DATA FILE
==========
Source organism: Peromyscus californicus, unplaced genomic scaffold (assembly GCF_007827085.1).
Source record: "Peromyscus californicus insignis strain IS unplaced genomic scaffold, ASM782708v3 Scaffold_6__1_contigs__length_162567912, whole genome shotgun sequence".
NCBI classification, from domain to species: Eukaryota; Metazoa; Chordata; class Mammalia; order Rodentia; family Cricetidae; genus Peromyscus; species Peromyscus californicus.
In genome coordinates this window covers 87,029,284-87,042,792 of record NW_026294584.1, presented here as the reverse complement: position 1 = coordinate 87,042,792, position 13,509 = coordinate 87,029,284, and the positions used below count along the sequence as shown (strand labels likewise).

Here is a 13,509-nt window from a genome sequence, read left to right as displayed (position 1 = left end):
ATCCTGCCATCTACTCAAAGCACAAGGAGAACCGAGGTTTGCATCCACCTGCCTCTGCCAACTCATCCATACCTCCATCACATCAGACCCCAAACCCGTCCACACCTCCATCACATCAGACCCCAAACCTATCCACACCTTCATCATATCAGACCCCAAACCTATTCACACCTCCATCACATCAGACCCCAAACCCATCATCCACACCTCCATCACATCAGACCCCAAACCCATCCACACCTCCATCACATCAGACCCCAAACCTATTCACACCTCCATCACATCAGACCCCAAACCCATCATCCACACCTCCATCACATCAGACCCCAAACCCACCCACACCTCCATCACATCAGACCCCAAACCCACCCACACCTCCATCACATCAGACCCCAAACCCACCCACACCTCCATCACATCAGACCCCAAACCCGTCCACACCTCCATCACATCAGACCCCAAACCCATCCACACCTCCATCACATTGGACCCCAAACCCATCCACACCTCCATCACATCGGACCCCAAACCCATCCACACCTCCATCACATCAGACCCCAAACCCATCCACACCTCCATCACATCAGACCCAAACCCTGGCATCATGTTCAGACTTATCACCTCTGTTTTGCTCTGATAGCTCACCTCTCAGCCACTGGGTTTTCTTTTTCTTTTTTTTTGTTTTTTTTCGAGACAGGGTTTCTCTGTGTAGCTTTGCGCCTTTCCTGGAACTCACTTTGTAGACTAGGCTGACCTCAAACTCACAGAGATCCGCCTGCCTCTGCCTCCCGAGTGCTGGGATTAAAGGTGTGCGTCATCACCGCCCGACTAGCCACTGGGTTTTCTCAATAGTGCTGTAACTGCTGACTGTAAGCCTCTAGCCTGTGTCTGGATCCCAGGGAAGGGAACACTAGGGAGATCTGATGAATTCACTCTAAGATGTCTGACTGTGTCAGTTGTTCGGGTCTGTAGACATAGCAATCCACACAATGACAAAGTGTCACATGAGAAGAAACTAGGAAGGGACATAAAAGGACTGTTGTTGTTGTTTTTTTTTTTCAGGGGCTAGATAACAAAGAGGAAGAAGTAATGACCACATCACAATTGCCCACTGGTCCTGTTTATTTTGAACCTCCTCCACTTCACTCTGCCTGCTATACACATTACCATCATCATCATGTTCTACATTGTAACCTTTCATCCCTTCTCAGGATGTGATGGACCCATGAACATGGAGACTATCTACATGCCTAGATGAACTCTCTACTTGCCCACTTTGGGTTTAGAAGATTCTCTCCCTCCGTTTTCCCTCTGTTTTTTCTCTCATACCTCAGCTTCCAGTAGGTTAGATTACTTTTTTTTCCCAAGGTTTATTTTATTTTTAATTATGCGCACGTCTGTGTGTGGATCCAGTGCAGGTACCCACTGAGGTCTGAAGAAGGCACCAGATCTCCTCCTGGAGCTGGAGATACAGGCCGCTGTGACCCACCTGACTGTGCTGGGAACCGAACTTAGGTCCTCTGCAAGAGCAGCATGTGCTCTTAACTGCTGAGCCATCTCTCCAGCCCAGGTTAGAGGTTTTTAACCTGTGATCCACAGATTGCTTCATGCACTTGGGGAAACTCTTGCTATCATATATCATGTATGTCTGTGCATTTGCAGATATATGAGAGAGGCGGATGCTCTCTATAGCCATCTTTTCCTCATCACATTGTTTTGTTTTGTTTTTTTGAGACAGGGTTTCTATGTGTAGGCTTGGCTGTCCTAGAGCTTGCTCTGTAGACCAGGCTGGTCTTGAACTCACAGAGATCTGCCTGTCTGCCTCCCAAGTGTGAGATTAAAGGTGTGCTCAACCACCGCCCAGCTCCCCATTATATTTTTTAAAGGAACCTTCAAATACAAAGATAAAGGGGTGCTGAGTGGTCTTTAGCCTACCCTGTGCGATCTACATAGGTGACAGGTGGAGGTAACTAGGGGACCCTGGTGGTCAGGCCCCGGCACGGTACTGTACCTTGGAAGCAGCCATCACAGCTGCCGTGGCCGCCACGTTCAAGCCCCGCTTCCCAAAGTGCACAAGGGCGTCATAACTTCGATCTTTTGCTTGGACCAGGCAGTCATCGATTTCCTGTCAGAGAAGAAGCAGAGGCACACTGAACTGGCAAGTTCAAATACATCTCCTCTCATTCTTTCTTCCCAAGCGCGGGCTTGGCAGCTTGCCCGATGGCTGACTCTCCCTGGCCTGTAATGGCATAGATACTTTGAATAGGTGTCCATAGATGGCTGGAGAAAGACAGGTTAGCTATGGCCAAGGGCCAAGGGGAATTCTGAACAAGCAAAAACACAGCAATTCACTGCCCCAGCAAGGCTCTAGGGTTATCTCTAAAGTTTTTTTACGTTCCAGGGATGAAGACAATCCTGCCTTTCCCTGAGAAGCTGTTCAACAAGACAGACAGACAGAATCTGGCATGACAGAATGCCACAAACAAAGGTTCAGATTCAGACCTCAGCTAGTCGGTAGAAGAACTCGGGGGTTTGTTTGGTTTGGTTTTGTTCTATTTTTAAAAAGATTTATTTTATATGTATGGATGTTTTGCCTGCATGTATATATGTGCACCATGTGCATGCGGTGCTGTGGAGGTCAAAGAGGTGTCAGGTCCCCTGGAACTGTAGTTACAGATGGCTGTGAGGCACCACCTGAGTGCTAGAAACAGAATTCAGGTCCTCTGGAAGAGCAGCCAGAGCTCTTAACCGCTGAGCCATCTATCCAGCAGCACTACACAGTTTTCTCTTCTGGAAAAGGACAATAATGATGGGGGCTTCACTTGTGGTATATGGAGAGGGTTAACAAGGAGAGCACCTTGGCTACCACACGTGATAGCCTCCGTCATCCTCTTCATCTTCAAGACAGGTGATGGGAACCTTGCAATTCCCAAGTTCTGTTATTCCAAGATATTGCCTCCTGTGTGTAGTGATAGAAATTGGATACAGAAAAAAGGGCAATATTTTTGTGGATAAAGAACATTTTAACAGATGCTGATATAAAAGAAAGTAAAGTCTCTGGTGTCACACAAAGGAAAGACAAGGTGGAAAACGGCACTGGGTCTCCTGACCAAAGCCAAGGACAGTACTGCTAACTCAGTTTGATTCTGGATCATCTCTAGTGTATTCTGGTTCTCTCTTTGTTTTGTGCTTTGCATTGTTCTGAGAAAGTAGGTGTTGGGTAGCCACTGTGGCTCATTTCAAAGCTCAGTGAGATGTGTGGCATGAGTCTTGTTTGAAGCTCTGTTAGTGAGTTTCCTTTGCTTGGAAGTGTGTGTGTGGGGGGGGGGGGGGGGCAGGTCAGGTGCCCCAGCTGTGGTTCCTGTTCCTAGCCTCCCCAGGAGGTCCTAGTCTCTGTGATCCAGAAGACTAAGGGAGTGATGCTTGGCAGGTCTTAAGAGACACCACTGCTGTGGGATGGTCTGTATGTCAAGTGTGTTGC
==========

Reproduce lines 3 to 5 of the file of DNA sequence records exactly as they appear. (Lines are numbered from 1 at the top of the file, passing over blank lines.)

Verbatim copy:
NCBI classification, from domain to species: Eukaryota; Metazoa; Chordata; class Mammalia; order Rodentia; family Cricetidae; genus Peromyscus; species Peromyscus californicus.
In genome coordinates this window covers 87,029,284-87,042,792 of record NW_026294584.1, presented here as the reverse complement: position 1 = coordinate 87,042,792, position 13,509 = coordinate 87,029,284, and the positions used below count along the sequence as shown (strand labels likewise).

Here is a 13,509-nt window from a genome sequence, read left to right as displayed (position 1 = left end):